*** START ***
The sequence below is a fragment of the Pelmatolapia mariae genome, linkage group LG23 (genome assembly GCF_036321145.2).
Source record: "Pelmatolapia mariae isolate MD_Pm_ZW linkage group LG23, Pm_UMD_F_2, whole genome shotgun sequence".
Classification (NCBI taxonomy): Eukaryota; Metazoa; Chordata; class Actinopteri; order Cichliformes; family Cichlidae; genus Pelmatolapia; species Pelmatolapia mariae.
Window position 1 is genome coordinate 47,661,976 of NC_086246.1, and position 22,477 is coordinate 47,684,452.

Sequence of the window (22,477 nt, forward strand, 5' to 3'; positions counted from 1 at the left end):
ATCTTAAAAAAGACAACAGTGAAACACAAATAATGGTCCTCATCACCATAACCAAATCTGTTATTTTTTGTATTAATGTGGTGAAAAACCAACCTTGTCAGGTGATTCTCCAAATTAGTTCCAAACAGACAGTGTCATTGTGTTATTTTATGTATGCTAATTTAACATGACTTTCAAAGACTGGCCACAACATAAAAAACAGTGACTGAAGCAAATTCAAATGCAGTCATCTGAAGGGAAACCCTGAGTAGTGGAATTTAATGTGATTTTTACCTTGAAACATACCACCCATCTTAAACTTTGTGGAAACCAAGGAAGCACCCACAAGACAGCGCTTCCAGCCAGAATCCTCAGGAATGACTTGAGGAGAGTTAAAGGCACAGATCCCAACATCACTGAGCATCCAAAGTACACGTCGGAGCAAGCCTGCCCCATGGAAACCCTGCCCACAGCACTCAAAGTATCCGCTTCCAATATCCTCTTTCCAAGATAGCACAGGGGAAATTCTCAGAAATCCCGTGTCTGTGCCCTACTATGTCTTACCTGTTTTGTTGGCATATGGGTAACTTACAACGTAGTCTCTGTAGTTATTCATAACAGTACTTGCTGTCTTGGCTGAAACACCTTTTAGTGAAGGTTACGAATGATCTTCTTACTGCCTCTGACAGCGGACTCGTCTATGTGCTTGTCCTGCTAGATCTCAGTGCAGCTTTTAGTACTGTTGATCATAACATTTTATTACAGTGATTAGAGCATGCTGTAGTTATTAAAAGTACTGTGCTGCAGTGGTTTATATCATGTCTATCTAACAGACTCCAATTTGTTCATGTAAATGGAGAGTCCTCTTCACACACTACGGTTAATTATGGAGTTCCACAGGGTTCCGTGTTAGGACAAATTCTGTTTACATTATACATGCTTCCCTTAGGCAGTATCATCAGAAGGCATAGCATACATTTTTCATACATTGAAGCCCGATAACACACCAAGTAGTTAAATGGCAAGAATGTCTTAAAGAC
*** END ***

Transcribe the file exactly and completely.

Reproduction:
The sequence below is a fragment of the Pelmatolapia mariae genome, linkage group LG23 (genome assembly GCF_036321145.2).
Source record: "Pelmatolapia mariae isolate MD_Pm_ZW linkage group LG23, Pm_UMD_F_2, whole genome shotgun sequence".
Classification (NCBI taxonomy): Eukaryota; Metazoa; Chordata; class Actinopteri; order Cichliformes; family Cichlidae; genus Pelmatolapia; species Pelmatolapia mariae.
Window position 1 is genome coordinate 47,661,976 of NC_086246.1, and position 22,477 is coordinate 47,684,452.

Sequence of the window (22,477 nt, forward strand, 5' to 3'; positions counted from 1 at the left end):
ATCTTAAAAAAGACAACAGTGAAACACAAATAATGGTCCTCATCACCATAACCAAATCTGTTATTTTTTGTATTAATGTGGTGAAAAACCAACCTTGTCAGGTGATTCTCCAAATTAGTTCCAAACAGACAGTGTCATTGTGTTATTTTATGTATGCTAATTTAACATGACTTTCAAAGACTGGCCACAACATAAAAAACAGTGACTGAAGCAAATTCAAATGCAGTCATCTGAAGGGAAACCCTGAGTAGTGGAATTTAATGTGATTTTTACCTTGAAACATACCACCCATCTTAAACTTTGTGGAAACCAAGGAAGCACCCACAAGACAGCGCTTCCAGCCAGAATCCTCAGGAATGACTTGAGGAGAGTTAAAGGCACAGATCCCAACATCACTGAGCATCCAAAGTACACGTCGGAGCAAGCCTGCCCCATGGAAACCCTGCCCACAGCACTCAAAGTATCCGCTTCCAATATCCTCTTTCCAAGATAGCACAGGGGAAATTCTCAGAAATCCCGTGTCTGTGCCCTACTATGTCTTACCTGTTTTGTTGGCATATGGGTAACTTACAACGTAGTCTCTGTAGTTATTCATAACAGTACTTGCTGTCTTGGCTGAAACACCTTTTAGTGAAGGTTACGAATGATCTTCTTACTGCCTCTGACAGCGGACTCGTCTATGTGCTTGTCCTGCTAGATCTCAGTGCAGCTTTTAGTACTGTTGATCATAACATTTTATTACAGTGATTAGAGCATGCTGTAGTTATTAAAAGTACTGTGCTGCAGTGGTTTATATCATGTCTATCTAACAGACTCCAATTTGTTCATGTAAATGGAGAGTCCTCTTCACACACTACGGTTAATTATGGAGTTCCACAGGGTTCCGTGTTAGGACAAATTCTGTTTACATTATACATGCTTCCCTTAGGCAGTATCATCAGAAGGCATAGCATACATTTTTCATACATTGAAGCCCGATAACACACCAAGTAGTTAAATGGCAAGAATGTCTTAAAGAC